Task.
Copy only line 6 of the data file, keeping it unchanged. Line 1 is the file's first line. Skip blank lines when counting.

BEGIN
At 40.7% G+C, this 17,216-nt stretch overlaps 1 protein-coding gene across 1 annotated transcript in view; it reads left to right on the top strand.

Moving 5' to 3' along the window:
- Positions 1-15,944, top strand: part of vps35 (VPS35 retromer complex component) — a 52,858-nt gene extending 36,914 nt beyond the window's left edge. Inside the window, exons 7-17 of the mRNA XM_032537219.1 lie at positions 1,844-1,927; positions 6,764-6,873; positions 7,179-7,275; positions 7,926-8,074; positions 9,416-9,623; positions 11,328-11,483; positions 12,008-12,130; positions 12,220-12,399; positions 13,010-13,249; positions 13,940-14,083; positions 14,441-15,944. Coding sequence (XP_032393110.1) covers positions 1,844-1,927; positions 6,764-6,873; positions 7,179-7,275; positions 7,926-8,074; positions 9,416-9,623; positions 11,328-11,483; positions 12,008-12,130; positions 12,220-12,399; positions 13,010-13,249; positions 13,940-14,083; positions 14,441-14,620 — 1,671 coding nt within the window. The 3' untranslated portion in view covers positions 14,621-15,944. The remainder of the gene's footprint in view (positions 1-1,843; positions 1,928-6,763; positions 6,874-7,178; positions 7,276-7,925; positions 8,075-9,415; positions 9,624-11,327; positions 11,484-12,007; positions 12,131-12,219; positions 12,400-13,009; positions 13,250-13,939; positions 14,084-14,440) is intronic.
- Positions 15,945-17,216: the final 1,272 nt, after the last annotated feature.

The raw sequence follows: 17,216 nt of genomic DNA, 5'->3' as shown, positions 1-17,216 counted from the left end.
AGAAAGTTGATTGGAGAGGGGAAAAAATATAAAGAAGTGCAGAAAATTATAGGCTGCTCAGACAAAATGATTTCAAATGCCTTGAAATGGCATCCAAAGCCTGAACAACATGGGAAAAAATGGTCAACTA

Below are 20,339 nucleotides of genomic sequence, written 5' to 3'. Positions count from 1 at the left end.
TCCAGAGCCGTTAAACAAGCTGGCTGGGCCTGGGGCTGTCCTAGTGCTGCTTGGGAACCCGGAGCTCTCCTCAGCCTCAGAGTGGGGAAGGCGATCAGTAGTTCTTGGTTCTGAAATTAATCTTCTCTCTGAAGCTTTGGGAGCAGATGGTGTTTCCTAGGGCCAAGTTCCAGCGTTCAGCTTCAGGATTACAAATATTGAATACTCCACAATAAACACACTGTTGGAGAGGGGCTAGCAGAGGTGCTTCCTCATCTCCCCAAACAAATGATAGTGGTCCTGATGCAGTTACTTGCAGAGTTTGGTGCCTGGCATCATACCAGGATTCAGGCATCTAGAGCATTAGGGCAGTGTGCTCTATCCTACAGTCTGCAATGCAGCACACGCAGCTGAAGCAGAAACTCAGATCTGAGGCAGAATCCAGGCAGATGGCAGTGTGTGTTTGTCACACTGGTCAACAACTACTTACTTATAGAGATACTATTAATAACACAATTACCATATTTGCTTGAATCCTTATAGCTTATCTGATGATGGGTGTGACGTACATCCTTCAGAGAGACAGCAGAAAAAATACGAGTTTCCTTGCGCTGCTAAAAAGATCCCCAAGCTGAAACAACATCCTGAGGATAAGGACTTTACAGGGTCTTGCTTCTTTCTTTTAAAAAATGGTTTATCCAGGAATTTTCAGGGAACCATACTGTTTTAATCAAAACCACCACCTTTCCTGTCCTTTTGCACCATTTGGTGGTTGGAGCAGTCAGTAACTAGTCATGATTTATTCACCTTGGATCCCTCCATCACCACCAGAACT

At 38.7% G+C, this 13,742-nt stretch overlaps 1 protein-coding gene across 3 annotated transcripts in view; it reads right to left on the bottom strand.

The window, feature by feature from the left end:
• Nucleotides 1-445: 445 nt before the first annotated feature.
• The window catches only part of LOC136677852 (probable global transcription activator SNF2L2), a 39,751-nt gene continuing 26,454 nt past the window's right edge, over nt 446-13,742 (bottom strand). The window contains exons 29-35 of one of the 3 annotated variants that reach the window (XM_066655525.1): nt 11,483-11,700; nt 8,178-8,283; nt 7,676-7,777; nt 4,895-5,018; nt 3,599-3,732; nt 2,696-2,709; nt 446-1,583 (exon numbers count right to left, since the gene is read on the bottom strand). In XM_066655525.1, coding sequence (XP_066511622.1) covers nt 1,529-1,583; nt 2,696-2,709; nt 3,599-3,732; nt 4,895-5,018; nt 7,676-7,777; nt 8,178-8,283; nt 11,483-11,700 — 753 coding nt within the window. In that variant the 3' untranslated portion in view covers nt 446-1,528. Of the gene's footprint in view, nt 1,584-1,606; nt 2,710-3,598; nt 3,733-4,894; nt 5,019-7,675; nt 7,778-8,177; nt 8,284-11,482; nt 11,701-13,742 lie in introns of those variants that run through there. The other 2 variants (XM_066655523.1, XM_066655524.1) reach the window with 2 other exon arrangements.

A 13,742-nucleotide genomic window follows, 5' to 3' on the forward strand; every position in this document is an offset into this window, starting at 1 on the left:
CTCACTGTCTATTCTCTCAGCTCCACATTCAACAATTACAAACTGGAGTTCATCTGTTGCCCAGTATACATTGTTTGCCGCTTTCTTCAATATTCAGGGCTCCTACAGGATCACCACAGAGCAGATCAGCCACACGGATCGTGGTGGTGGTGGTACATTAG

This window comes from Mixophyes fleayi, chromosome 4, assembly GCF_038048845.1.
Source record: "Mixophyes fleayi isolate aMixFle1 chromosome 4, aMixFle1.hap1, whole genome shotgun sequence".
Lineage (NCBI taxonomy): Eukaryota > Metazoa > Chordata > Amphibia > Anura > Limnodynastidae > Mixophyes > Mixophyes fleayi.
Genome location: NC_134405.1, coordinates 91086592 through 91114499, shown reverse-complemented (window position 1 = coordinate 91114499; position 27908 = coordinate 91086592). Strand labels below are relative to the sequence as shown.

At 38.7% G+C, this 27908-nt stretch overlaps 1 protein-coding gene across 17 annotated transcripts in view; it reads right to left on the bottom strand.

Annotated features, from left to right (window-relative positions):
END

AGAAAGTTGATTGGAGAGGGGAAAAAATATAAAGAAGTGCAGAAAATTATAGGCTGCTCAGACAAAATGATTTCAAATGCCTTGAAATGGCATCCAAAGCCTGAACAACATGGGAAAAAATGGTCAACTA